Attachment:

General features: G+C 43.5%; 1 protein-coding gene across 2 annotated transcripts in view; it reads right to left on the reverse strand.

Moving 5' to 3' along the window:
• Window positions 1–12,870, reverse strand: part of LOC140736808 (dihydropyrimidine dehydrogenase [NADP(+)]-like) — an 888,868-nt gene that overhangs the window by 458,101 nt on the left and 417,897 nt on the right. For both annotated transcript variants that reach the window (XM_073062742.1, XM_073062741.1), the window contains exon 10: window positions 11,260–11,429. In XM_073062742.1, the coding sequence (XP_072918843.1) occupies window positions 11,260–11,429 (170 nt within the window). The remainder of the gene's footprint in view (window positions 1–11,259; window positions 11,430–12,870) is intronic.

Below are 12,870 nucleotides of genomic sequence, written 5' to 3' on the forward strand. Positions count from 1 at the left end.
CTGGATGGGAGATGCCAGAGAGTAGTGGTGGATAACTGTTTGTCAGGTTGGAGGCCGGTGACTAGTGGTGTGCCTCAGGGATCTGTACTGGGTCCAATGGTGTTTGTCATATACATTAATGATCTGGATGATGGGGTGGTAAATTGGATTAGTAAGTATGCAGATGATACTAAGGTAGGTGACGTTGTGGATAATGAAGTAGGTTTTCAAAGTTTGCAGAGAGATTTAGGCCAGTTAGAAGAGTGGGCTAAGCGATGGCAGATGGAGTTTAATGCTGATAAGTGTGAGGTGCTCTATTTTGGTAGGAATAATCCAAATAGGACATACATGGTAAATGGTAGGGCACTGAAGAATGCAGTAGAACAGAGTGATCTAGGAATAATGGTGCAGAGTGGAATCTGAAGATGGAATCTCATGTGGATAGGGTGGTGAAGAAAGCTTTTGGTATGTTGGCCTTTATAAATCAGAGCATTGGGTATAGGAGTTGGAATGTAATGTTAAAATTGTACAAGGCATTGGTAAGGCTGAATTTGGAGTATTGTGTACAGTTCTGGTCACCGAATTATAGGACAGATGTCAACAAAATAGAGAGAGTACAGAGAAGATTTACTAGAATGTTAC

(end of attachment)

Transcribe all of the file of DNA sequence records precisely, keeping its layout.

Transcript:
General features: G+C 43.5%; 1 protein-coding gene across 2 annotated transcripts in view; it reads right to left on the reverse strand.

Moving 5' to 3' along the window:
• Window positions 1–12,870, reverse strand: part of LOC140736808 (dihydropyrimidine dehydrogenase [NADP(+)]-like) — an 888,868-nt gene that overhangs the window by 458,101 nt on the left and 417,897 nt on the right. For both annotated transcript variants that reach the window (XM_073062742.1, XM_073062741.1), the window contains exon 10: window positions 11,260–11,429. In XM_073062742.1, the coding sequence (XP_072918843.1) occupies window positions 11,260–11,429 (170 nt within the window). The remainder of the gene's footprint in view (window positions 1–11,259; window positions 11,430–12,870) is intronic.

Below are 12,870 nucleotides of genomic sequence, written 5' to 3' on the forward strand. Positions count from 1 at the left end.
CTGGATGGGAGATGCCAGAGAGTAGTGGTGGATAACTGTTTGTCAGGTTGGAGGCCGGTGACTAGTGGTGTGCCTCAGGGATCTGTACTGGGTCCAATGGTGTTTGTCATATACATTAATGATCTGGATGATGGGGTGGTAAATTGGATTAGTAAGTATGCAGATGATACTAAGGTAGGTGACGTTGTGGATAATGAAGTAGGTTTTCAAAGTTTGCAGAGAGATTTAGGCCAGTTAGAAGAGTGGGCTAAGCGATGGCAGATGGAGTTTAATGCTGATAAGTGTGAGGTGCTCTATTTTGGTAGGAATAATCCAAATAGGACATACATGGTAAATGGTAGGGCACTGAAGAATGCAGTAGAACAGAGTGATCTAGGAATAATGGTGCAGAGTGGAATCTGAAGATGGAATCTCATGTGGATAGGGTGGTGAAGAAAGCTTTTGGTATGTTGGCCTTTATAAATCAGAGCATTGGGTATAGGAGTTGGAATGTAATGTTAAAATTGTACAAGGCATTGGTAAGGCTGAATTTGGAGTATTGTGTACAGTTCTGGTCACCGAATTATAGGACAGATGTCAACAAAATAGAGAGAGTACAGAGAAGATTTACTAGAATGTTAC